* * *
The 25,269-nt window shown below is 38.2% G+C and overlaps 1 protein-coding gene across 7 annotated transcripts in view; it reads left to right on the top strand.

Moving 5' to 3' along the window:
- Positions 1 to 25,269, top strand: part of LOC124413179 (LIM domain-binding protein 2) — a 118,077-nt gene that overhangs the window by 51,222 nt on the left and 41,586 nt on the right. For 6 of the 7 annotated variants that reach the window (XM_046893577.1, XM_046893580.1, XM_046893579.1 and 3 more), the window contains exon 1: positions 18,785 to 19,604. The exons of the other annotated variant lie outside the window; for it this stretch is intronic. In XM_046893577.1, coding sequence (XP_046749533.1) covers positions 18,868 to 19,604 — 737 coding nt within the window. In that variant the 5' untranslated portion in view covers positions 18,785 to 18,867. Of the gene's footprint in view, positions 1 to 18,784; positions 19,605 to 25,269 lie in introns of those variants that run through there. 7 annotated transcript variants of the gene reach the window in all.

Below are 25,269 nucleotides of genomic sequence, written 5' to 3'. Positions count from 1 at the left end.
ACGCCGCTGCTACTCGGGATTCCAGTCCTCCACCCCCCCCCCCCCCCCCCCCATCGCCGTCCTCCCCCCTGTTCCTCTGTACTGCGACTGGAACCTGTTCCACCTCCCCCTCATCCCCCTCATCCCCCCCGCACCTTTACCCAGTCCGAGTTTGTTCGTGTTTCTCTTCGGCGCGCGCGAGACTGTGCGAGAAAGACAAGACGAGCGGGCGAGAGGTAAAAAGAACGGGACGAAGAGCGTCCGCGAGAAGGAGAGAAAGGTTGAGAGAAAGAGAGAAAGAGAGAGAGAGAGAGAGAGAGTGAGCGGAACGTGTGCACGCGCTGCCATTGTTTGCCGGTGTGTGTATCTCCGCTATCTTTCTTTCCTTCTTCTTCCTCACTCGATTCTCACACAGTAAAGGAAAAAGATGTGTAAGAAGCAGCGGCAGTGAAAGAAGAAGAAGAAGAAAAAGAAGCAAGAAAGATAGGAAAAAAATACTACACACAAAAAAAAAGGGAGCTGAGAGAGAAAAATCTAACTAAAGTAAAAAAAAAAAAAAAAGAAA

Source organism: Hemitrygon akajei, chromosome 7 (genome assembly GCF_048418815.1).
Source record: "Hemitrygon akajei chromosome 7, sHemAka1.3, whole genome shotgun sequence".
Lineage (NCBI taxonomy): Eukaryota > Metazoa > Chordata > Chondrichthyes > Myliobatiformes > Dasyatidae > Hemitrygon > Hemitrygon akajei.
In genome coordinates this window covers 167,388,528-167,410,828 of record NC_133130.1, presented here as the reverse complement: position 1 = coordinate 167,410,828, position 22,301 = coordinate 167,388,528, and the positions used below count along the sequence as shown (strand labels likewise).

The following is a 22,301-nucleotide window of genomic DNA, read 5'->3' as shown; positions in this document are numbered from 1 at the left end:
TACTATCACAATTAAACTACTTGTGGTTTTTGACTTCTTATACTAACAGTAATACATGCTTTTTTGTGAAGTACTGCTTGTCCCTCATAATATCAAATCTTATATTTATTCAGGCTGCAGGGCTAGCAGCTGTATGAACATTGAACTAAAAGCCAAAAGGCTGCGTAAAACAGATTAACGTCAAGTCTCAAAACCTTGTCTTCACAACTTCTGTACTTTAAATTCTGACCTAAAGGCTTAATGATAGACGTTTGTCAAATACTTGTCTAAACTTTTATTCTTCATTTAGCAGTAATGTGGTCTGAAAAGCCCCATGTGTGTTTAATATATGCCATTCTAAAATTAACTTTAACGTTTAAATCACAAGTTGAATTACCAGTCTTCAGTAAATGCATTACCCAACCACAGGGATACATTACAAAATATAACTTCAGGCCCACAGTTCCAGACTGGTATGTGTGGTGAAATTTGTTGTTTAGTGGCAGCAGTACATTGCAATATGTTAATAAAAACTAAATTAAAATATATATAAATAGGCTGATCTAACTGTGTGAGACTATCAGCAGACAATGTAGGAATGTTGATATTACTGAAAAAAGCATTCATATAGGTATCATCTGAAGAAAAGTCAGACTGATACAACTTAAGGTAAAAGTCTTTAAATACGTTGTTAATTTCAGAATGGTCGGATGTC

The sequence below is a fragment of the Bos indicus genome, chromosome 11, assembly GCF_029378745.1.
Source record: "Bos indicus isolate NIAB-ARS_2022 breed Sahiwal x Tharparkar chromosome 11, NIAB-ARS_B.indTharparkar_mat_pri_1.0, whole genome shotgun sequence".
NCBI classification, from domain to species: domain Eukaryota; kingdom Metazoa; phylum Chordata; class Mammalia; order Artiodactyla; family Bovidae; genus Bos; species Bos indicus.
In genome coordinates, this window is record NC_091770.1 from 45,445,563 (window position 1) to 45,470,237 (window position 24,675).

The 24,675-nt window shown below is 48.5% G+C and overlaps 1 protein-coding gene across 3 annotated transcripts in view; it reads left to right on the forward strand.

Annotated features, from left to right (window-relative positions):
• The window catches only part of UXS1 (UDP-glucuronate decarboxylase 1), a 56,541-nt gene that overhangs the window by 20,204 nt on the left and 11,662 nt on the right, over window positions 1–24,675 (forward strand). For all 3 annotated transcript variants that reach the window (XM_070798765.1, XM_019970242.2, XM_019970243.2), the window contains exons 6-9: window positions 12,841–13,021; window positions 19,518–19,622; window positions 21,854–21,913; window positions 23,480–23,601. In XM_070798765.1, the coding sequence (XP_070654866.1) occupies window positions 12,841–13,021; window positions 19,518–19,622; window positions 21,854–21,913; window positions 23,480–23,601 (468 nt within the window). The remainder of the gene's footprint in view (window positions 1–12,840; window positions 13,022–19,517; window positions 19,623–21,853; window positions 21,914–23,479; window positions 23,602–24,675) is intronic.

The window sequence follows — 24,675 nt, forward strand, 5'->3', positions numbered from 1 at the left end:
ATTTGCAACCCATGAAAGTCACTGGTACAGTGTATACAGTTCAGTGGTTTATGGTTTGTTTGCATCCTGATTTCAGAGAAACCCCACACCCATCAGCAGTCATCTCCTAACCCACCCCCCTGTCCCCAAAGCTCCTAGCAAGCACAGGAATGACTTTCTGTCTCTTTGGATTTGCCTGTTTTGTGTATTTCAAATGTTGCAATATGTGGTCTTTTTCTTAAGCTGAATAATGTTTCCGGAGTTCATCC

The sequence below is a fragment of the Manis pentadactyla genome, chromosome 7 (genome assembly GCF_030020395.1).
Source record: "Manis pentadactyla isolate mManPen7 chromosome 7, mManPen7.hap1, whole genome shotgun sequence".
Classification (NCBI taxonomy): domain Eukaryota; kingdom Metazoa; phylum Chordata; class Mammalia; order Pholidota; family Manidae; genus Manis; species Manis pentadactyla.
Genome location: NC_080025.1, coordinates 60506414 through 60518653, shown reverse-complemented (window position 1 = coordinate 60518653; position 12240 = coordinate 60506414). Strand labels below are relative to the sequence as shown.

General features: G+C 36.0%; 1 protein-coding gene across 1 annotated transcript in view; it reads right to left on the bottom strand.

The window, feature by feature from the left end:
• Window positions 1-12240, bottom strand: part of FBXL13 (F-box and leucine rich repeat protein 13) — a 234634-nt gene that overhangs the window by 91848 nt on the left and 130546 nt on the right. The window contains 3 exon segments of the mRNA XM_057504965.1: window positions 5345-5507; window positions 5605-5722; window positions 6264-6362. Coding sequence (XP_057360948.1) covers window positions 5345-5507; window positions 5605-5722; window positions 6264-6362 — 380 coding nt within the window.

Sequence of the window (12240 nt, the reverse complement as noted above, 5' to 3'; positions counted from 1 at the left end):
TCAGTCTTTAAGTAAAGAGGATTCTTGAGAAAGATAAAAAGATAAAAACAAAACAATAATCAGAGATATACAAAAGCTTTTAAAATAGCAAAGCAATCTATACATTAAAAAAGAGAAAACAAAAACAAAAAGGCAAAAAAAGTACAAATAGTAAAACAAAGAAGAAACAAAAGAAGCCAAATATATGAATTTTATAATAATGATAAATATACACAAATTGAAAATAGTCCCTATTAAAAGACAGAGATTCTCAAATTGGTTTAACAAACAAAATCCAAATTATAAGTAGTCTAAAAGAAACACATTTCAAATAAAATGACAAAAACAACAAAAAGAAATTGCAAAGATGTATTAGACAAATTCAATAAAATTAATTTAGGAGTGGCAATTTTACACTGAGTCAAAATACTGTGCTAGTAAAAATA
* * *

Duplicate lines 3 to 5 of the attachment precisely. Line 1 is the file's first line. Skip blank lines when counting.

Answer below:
- Positions 1 to 25,269, top strand: part of LOC124413179 (LIM domain-binding protein 2) — a 118,077-nt gene that overhangs the window by 51,222 nt on the left and 41,586 nt on the right. For 6 of the 7 annotated variants that reach the window (XM_046893577.1, XM_046893580.1, XM_046893579.1 and 3 more), the window contains exon 1: positions 18,785 to 19,604. The exons of the other annotated variant lie outside the window; for it this stretch is intronic. In XM_046893577.1, coding sequence (XP_046749533.1) covers positions 18,868 to 19,604 — 737 coding nt within the window. In that variant the 5' untranslated portion in view covers positions 18,785 to 18,867. Of the gene's footprint in view, positions 1 to 18,784; positions 19,605 to 25,269 lie in introns of those variants that run through there. 7 annotated transcript variants of the gene reach the window in all.

Below are 25,269 nucleotides of genomic sequence, written 5' to 3'. Positions count from 1 at the left end.
ACGCCGCTGCTACTCGGGATTCCAGTCCTCCACCCCCCCCCCCCCCCCCCCCATCGCCGTCCTCCCCCCTGTTCCTCTGTACTGCGACTGGAACCTGTTCCACCTCCCCCTCATCCCCCTCATCCCCCCCGCACCTTTACCCAGTCCGAGTTTGTTCGTGTTTCTCTTCGGCGCGCGCGAGACTGTGCGAGAAAGACAAGACGAGCGGGCGAGAGGTAAAAAGAACGGGACGAAGAGCGTCCGCGAGAAGGAGAGAAAGGTTGAGAGAAAGAGAGAAAGAGAGAGAGAGAGAGAGAGAGTGAGCGGAACGTGTGCACGCGCTGCCATTGTTTGCCGGTGTGTGTATCTCCGCTATCTTTCTTTCCTTCTTCTTCCTCACTCGATTCTCACACAGTAAAGGAAAAAGATGTGTAAGAAGCAGCGGCAGTGAAAGAAGAAGAAGAAGAAAAAGAAGCAAGAAAGATAGGAAAAAAATACTACACACAAAAAAAAAGGGAGCTGAGAGAGAAAAATCTAACTAAAGTAAAAAAAAAAAAAAAAGAAA